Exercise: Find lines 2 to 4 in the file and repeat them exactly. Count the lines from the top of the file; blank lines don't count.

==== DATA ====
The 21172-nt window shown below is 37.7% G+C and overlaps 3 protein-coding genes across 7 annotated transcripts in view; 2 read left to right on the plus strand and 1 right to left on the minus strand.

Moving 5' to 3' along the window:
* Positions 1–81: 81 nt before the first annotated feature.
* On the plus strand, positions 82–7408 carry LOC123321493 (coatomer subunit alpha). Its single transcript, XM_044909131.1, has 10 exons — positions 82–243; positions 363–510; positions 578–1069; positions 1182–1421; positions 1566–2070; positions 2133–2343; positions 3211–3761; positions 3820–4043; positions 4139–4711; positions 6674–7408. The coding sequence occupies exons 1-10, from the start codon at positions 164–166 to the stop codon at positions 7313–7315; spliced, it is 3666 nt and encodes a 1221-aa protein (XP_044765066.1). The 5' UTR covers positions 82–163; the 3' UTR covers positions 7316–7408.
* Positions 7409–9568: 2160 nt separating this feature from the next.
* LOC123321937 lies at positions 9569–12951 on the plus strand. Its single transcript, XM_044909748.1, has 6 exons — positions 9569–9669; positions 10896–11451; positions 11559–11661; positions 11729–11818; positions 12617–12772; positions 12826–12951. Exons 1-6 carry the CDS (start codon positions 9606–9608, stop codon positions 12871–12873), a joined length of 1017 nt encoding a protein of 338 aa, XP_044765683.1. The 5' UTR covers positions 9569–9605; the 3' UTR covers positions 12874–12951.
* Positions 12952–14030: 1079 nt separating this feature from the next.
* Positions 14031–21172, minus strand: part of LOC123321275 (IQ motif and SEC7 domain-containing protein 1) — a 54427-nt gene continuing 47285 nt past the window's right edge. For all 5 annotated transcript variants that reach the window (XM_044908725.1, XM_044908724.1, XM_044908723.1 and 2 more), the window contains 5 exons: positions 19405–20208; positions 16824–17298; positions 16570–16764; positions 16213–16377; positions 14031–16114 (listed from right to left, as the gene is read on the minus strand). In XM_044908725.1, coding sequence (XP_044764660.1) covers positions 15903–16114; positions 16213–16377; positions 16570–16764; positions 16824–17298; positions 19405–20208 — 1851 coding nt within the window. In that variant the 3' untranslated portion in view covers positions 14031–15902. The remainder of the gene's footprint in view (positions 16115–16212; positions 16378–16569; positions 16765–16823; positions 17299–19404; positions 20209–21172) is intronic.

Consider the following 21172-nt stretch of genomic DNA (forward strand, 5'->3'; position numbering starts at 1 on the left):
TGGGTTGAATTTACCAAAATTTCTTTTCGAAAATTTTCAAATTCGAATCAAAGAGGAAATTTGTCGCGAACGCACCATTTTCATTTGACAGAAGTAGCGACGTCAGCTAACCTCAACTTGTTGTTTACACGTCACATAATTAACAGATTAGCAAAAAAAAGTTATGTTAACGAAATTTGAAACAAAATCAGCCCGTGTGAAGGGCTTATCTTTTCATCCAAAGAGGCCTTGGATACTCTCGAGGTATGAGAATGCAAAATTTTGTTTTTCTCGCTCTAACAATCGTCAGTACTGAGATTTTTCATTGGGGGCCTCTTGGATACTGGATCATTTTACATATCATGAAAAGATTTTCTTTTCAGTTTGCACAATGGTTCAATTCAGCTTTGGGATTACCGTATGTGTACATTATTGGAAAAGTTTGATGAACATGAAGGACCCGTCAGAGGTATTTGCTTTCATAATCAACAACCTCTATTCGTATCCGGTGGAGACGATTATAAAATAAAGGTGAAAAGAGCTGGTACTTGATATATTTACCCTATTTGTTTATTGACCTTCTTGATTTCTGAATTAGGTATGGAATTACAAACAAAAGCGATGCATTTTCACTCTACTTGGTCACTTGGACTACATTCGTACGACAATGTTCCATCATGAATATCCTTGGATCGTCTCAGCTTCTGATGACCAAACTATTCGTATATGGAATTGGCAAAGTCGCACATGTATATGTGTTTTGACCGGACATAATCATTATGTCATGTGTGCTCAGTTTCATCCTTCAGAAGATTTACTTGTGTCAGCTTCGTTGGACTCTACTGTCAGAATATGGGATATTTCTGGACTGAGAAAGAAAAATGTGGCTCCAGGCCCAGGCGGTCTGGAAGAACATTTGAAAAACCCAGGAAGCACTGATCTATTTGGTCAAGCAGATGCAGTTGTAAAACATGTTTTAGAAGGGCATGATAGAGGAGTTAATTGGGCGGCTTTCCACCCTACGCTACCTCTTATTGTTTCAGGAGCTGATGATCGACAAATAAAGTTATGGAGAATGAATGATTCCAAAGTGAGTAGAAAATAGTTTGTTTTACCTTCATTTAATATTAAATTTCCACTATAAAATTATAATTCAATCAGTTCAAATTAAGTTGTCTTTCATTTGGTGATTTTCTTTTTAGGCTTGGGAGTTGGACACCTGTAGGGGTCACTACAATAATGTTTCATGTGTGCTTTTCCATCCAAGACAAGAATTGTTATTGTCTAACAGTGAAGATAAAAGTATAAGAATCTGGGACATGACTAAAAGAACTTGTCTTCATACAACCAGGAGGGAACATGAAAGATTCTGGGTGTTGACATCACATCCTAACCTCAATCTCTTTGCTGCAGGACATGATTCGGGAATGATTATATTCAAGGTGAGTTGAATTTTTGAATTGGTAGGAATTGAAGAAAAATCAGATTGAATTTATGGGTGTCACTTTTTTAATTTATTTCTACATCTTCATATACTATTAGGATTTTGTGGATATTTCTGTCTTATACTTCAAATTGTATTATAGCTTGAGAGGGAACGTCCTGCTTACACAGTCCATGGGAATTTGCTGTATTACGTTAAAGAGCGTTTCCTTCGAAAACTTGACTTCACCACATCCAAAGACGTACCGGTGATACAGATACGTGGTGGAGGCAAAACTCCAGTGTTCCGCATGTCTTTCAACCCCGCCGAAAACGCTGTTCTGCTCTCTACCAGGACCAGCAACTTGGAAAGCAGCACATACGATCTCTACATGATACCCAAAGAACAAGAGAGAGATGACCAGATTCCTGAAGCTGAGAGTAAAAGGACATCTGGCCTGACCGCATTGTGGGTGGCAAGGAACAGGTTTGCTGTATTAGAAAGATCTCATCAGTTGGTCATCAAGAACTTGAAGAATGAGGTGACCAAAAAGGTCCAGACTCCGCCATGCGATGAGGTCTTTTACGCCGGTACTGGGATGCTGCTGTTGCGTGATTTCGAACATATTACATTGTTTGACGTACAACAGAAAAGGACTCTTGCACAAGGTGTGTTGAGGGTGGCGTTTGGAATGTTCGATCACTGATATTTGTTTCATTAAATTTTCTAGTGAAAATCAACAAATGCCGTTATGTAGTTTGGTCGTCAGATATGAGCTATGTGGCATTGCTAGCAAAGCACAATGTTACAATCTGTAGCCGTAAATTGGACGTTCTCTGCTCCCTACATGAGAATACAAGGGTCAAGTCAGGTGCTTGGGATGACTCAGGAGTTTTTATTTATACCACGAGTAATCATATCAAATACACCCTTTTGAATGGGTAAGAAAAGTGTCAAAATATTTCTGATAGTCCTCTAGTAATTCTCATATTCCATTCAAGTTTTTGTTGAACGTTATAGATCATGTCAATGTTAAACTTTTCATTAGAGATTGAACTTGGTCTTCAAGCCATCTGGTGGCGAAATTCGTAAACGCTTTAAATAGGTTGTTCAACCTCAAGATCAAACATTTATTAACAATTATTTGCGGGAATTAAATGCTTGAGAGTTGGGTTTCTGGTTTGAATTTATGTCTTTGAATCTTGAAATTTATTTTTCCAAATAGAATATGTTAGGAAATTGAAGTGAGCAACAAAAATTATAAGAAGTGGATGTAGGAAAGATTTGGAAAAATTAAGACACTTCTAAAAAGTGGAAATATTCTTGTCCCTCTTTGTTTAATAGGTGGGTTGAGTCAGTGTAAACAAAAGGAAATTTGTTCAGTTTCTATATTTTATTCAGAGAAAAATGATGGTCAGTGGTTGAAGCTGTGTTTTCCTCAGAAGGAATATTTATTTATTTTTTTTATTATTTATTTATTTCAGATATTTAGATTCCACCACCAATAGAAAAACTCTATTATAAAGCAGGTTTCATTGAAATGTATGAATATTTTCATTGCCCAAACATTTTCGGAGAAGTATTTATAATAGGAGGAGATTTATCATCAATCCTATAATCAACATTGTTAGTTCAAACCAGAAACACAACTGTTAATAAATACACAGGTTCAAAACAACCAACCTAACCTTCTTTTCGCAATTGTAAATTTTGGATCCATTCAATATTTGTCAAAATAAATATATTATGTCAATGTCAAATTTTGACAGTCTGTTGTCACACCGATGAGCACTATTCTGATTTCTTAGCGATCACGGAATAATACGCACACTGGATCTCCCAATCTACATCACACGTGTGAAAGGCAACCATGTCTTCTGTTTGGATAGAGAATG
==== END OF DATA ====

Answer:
Moving 5' to 3' along the window:
* Positions 1–81: 81 nt before the first annotated feature.
* On the plus strand, positions 82–7408 carry LOC123321493 (coatomer subunit alpha). Its single transcript, XM_044909131.1, has 10 exons — positions 82–243; positions 363–510; positions 578–1069; positions 1182–1421; positions 1566–2070; positions 2133–2343; positions 3211–3761; positions 3820–4043; positions 4139–4711; positions 6674–7408. The coding sequence occupies exons 1-10, from the start codon at positions 164–166 to the stop codon at positions 7313–7315; spliced, it is 3666 nt and encodes a 1221-aa protein (XP_044765066.1). The 5' UTR covers positions 82–163; the 3' UTR covers positions 7316–7408.